UNITED NATIONS — African leaders say the election of a new Somali president holds historic opportunities for peace and stability that the international community must not let pass.
South African President Jacob Zuma says the international community must back the people of Somalia as they embrace the new freedoms of a new government after decades of conflic
"Sustainable peace is possible in Somalia. The adoption of the provisional constitution has set in place the foundation for building the pillars on which peace will thrive," said Zuma.
Hassan Sheikh Mohamud won election as Somali president earlier this month, ending a long transition process made possible largely because African troops expelled al-Shabab militants from the capital, Mogadishu.
Ethiopian Prime Minister Hailemariam Desalegn says the new Somali government needs a lot of help from the international community, but help that does not infringe on Somali ownership of its own recovery.
"We have no doubt that the new leadership will continue to deepen national reconciliation and focus on building and strengthening the necessary governance institutions to ensure the provision of basic services and promote economic recovery. There is real momentum for durable peace in Somalia, and the chances for making the process irreversible have never been as excellent as they currently are," said Desalegn.
European Union Foreign Policy chief Catherine Ashton says the election of a new Somali president is a decisive turning point. But she says the work of transformation is just beginning.
"We have to review quickly and carefully how the international community is organized so we can react and coordinate our support. This country deserves a united, efficient and transparent organization of our international assistance," said Ashton.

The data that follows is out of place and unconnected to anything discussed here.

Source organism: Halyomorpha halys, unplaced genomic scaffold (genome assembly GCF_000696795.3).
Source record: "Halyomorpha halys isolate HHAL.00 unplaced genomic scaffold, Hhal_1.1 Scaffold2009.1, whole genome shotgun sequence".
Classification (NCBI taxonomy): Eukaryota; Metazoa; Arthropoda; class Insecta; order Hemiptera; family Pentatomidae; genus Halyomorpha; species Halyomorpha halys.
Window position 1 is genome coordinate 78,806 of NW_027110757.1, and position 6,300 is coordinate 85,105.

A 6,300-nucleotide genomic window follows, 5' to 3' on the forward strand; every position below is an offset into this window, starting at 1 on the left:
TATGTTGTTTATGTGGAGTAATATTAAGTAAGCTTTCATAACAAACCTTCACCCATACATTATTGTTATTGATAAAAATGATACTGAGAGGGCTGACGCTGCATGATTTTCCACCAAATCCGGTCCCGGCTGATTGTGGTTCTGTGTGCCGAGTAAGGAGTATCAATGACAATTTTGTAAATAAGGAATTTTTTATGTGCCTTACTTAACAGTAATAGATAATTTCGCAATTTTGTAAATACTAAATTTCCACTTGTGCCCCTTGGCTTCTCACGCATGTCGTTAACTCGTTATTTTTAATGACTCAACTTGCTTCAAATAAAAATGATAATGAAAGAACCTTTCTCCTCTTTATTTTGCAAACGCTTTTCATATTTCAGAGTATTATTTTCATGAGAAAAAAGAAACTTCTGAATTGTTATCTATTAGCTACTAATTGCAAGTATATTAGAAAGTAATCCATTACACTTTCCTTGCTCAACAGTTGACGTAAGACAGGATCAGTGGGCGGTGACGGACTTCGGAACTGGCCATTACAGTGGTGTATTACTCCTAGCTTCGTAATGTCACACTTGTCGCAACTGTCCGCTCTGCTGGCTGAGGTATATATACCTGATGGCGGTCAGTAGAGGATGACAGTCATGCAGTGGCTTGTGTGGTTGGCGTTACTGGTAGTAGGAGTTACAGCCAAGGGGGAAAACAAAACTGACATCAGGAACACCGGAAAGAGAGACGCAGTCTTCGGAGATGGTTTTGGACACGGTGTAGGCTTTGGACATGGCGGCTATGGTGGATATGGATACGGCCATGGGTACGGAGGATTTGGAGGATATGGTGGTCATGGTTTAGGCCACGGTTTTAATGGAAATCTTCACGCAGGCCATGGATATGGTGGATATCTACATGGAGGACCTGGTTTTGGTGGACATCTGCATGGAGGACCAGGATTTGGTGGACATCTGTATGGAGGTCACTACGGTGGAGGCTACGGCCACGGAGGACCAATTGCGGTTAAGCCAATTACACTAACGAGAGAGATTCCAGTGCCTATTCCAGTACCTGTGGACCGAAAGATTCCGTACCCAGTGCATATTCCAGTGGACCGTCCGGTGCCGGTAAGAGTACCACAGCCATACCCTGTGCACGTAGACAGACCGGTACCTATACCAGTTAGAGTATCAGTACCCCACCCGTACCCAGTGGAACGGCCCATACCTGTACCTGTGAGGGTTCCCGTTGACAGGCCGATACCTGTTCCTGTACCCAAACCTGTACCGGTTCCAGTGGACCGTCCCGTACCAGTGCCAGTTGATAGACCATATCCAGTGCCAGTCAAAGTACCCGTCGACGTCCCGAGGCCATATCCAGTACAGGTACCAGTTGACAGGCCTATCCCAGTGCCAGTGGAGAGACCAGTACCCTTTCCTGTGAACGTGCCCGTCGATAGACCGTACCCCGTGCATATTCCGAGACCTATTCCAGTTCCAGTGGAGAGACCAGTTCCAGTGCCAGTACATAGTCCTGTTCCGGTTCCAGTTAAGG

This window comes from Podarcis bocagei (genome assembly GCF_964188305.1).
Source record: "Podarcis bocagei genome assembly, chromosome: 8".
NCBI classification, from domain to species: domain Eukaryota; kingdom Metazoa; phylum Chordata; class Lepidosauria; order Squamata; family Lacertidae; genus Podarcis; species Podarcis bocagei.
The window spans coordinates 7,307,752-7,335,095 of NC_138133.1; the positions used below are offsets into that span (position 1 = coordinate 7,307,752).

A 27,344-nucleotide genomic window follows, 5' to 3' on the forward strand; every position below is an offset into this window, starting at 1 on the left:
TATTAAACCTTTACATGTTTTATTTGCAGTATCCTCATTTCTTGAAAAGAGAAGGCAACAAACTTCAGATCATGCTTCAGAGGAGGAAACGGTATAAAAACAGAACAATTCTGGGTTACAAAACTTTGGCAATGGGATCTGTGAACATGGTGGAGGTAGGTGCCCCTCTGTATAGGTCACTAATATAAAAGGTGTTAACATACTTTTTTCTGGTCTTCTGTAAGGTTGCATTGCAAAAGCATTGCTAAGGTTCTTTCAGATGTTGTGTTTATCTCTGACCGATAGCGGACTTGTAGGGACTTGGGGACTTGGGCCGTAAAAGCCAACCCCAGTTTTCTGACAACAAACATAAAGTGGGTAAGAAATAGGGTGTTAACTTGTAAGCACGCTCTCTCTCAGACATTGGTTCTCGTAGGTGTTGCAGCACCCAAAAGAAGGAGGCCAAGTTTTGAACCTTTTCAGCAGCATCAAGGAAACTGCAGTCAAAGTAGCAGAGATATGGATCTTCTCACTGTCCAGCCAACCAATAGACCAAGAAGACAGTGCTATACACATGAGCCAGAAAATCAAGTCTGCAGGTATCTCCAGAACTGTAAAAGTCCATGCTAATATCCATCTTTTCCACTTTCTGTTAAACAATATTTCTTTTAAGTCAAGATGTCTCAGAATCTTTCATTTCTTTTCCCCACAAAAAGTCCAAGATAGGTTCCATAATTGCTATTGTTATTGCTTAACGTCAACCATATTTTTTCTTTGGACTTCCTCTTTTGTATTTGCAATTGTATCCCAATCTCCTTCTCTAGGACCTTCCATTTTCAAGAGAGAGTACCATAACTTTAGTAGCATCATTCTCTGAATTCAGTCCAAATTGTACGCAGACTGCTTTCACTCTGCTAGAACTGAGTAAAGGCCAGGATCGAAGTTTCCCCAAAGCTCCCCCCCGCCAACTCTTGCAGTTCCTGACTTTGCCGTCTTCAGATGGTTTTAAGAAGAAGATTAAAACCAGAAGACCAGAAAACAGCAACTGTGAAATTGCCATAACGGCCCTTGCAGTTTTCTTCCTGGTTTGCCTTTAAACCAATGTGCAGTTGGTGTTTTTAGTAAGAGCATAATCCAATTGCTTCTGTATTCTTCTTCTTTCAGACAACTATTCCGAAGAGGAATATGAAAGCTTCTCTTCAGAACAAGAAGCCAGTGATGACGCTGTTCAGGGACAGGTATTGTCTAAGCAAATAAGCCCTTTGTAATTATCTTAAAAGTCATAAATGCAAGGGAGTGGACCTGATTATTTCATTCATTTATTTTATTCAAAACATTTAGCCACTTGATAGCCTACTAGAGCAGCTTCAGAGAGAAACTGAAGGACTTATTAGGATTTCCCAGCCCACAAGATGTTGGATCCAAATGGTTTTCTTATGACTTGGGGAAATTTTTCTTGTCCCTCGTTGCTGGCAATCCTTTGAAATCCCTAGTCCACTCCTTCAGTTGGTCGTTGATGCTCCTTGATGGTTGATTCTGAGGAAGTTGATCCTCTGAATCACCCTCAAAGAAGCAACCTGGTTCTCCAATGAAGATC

In the next four weeks, Ashton says there should be immediate support for the new government. In the next four months, she says there should be a "New Deal for Somalia" that forms the basis for development through new elections.
"And then finally, the four years' time: the strategic phase in which we consolidate security, build Somali capacity, reintegrate Somalia into the international financial institutions, and help to prepare for those elections," she said.
Italian Prime Minister Mario Monti says the new Somali government understands well the breadth of the challenges before it.
"We expect that due attention will be given to developing the institutional and legal framework of democracy, rule of law and human rights - including freedom of religion. Once the new constitution will be fully implemented, civil coexistence will be truly effective in Somalia," said Monti.
U.S. Secretary of State Hillary Clinton says the international community will continue to back an African Union intervention force as it advances on al-Shabab positions in the port of Kismayo, alongside fighters allied to the new Somali government.
"We will work closely with the new government as it takes more of a leading role. We will maintain our support for the security sector and focus on sustainable and comprehensive reform. As more areas are liberated from al-Shabab, the government will need to establish police forces and courts," said Clinton.
With more than 2 million Somalis still in need of life-saving humanitarian assistance and many more facing hunger and malnutrition, Clinton says donors must not forget those Somalis who have fled the country.
"Kenya has been extremely generous in sponsoring hundreds of thousands of Somali refugees and we have to continue to work over time to relocate those refugees back in their homes," she said.
Kenyan President Mwai Kibaki wants U.N. agencies and international donors to move Somali refugees from camps in Kenya to areas of Somalia no longer under al-Shabab control.